Saturday, January 14, 2023

You'll Shoot Your Eye Out Kid

OK, today's title is a total Christmas Story cop, with the holiday season firmly in the rear view even, but as we shall see, it's apropos.  I've been mining my old G-mails for content that will span a couple of special projects and am finding all sorts of treasure, much of it from BFF o'the Archive Jeff Shepherd.  Today's adventure brings us a Bazooka Premium Catalog, with a distinctly rugged and masculine tilt.

Dating from 1955, kids could mail away for these and get a better look at some of the premiums offered, although most of these seem beyond anything offered on the newly launched Bazooka Joe comics:

Those illustrations offering fabulous prizes were no joke, there's some major stuff within, much of it apparently military surplus:

We've seen the folding camp knife before and it would appear again and again over the years.  It wasn't a Topps exclusive, there must have been millions of these floating around, with a nameplate that would allow for branding by any entity.  Things get progressively sharper through, that sheath knife looks lethal and that axe looks like it could get you through any kind of wilderness campaign or viscera. For 1,125 comics it should, yikes!

A clear escalation occurs when we get to the last page and what looks to be the world's best cap gun, requiring a mere 1,875 comics.  The notation about choosing a a boy's or girl's leather craft set in no way diminishes the adolescent male vibe here and things conclude with some heavy metal; this surely one of the most industrialized premium offers ever seen from Topps:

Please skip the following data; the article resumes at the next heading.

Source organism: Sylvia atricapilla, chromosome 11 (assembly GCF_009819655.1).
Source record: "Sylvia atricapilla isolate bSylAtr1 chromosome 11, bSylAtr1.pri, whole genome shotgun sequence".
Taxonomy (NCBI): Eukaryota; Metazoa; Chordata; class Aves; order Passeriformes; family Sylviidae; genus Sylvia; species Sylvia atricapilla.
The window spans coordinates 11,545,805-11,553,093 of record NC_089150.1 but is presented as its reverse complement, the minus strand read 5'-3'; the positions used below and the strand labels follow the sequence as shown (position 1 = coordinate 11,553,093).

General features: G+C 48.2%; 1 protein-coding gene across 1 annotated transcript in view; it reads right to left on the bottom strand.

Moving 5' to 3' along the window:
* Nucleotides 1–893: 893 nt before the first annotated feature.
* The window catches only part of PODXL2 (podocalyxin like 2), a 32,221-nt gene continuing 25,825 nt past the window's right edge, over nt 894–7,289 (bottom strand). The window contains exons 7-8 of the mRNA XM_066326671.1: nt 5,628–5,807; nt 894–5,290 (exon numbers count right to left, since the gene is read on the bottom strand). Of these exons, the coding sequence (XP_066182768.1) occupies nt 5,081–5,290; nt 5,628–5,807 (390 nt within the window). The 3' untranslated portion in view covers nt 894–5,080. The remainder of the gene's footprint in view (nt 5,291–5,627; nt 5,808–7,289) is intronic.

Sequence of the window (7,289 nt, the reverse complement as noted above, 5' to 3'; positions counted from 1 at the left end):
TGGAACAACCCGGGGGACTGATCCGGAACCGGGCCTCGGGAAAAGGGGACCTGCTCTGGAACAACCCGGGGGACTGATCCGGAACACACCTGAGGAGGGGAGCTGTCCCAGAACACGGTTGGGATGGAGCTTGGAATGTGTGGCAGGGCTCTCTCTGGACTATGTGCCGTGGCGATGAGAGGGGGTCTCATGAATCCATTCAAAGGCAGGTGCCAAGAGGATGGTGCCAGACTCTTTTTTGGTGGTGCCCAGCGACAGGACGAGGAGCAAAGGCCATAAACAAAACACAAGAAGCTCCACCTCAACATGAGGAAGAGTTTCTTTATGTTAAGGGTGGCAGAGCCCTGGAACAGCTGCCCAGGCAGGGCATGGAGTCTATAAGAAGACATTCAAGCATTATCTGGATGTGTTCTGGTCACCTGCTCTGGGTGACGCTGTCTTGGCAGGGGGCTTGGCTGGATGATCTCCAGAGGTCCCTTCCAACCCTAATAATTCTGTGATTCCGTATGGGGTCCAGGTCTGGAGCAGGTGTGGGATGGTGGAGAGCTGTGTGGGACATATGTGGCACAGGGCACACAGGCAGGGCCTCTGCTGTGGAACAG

The cash to comics ratio in force certainly had some reasoning behind it and you can get a rough idea of how much premium "overhead" was calculated for every piece of Bazooka, also bearing in mind they had some very nice retailer and wholesaler premiums on offer for the adults. Dividing $3.75 by 1875 yields .002 cents per penny gum tab, ignoring the 45 comics also needed to seal the deal.  The ratio on the craft kits though, .75/375 is also .002 though, so the cost of acquisition must have been baked in to any and all Bazooka products.

I did some sleuthing on the Ramar Jungle Gun and the history is an interesting one. Ramar of the Jungle was a syndicated TV program that originally ran from 1952-53 (or '54, sources differ), airing 52 episodes in all, then it was shown in reruns through the end of the decade and beyond.  Four movies were spliced together from the TV footage, two of these premiered in 1953 and the other two in 1955 and there was extensive merchandising as well.  There's a lot more to the story, which I'll leave to others, so the Bazooka offering therefore reflected an active toy campaign tie-in.  The cap gun was really something to behold:

I was thinking some of the offerings in this catalog were sourced from other companies and offered at a higher "rate" than the military surplus items but their yield is also a .002 rate, as are the craft kits. The master Topps strategy here in terms of the cash-to-comics ratio indicates they must have done some heavy duty math to get to the numbers used in the catalog.


Brett Alan said...

I wonder how many people actually gathered 1875 comics and sent them in. That's (slightly more than) 3 pieces of gum a day for a year!

toppcat said...

I wonder if there was some kind of requirement in a handful of states where you had to offer a premium in exchange for the wrappers without money being involved/